1. Research Reports
August 14, 2017

Is the future of innovation in the past?

Today’s consumers are riding a wave of nostalgia. Nokia has brought back its classic 3310 mobile phone; vinyl record sales are at a 25-year high; and pre-orders for Nintendo’s relaunch of the classic 1990s SNES console sold out in minutes.

By GlobalData Consumer

Source: GlobalData’s global consumer surveys, Q3 2016 and 2014

Today’s consumers are riding a wave of nostalgia. Nokia has brought back its classic 3310 mobile phone; vinyl record sales are at a 25-year high; and pre-orders for Nintendo’s relaunch of the classic 1990s SNES console sold out in minutes. 

This yearning for “retro” products is not just limited to technology. According to research by GlobalData, more than half of consumers believe grocery products from the past are better than the ones available now.

In fact consumers have become more skeptical of the quality of modern grocery products over time, as belief that products from the past are better increased from 2014 to 2016. This increased sentimentality toward the past is driving demand for retro revivals, as consumers look favourably on old brands and products they remember from years gone by.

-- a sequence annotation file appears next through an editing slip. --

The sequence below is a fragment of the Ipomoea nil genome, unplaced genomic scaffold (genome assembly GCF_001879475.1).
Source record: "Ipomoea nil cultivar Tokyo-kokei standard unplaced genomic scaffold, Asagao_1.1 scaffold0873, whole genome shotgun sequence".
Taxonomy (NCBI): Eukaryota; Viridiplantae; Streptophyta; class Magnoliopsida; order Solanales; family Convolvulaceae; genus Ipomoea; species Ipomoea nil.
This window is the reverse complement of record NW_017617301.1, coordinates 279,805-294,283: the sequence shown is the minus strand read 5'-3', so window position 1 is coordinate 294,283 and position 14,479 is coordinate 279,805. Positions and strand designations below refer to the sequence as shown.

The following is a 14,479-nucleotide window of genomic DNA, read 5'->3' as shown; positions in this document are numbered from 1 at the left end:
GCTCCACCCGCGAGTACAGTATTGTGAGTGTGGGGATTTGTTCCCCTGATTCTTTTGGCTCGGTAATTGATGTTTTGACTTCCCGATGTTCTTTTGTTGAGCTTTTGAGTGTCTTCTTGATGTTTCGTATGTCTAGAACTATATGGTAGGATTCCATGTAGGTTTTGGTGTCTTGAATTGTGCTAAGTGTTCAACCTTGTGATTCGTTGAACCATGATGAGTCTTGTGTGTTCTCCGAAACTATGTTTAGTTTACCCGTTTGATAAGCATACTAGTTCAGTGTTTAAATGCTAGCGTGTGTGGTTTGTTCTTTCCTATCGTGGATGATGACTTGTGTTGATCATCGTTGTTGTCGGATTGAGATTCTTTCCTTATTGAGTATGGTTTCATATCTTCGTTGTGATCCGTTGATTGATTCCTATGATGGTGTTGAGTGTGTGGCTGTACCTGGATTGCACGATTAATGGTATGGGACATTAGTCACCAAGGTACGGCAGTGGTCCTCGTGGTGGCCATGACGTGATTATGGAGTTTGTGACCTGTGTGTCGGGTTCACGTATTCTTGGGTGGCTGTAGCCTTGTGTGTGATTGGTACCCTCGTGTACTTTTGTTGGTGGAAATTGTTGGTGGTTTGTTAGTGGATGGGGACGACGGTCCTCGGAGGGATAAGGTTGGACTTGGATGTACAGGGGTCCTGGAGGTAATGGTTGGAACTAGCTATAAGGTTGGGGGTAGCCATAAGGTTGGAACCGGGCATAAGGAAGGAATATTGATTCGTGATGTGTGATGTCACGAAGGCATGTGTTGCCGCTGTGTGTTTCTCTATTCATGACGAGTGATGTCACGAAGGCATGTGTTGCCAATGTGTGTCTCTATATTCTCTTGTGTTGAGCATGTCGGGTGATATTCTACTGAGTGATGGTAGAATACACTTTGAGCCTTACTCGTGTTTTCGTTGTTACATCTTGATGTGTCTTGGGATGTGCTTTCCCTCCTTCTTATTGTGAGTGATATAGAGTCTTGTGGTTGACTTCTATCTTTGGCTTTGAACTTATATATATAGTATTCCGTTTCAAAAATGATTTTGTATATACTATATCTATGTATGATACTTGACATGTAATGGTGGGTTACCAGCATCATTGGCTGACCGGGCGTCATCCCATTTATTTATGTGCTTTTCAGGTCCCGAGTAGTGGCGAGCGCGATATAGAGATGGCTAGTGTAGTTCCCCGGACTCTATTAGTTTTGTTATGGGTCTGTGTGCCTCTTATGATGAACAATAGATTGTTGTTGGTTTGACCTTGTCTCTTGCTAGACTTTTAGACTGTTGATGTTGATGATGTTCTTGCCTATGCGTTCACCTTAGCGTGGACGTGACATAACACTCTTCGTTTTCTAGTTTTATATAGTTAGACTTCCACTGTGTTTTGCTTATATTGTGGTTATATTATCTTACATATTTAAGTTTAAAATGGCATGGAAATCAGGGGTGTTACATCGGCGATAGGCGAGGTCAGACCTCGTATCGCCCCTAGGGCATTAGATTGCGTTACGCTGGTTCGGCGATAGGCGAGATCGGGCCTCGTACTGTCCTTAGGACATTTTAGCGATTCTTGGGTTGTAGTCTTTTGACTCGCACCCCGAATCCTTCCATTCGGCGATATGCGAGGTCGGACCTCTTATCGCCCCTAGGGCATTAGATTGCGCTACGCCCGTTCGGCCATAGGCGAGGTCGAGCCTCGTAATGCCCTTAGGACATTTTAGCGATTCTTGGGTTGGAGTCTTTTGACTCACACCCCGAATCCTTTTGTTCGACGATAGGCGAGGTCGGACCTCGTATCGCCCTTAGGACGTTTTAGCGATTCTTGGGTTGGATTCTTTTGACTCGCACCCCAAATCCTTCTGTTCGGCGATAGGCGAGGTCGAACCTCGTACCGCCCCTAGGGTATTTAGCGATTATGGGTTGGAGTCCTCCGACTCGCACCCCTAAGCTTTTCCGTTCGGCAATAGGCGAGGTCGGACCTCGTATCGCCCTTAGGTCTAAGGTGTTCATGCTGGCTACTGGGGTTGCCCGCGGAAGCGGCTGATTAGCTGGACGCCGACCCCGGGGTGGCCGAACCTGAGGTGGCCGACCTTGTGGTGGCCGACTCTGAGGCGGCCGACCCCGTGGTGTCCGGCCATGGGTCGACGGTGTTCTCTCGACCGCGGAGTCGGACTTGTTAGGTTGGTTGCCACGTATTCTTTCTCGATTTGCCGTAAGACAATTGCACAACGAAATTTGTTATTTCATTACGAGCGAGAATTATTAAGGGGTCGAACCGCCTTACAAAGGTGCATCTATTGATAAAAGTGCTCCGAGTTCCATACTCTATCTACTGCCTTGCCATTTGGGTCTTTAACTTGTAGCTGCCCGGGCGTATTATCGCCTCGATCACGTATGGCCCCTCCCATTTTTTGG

So why are consumers so fond of the past?

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In today’s digital age, consumers are starting to long for a life less complicated, before modern technology took over. Amid the complexities and uncertainties of today’s world – from Trump to Brexit – consumers long for simpler times and are turning to products that remind them of this.

The ultimate challenge for brands is to reinterpret nostalgia in a way that captures the charm and authenticity that consumers seek, while still leaving room for growth and evolution in a world where consumer needs are ever-changing.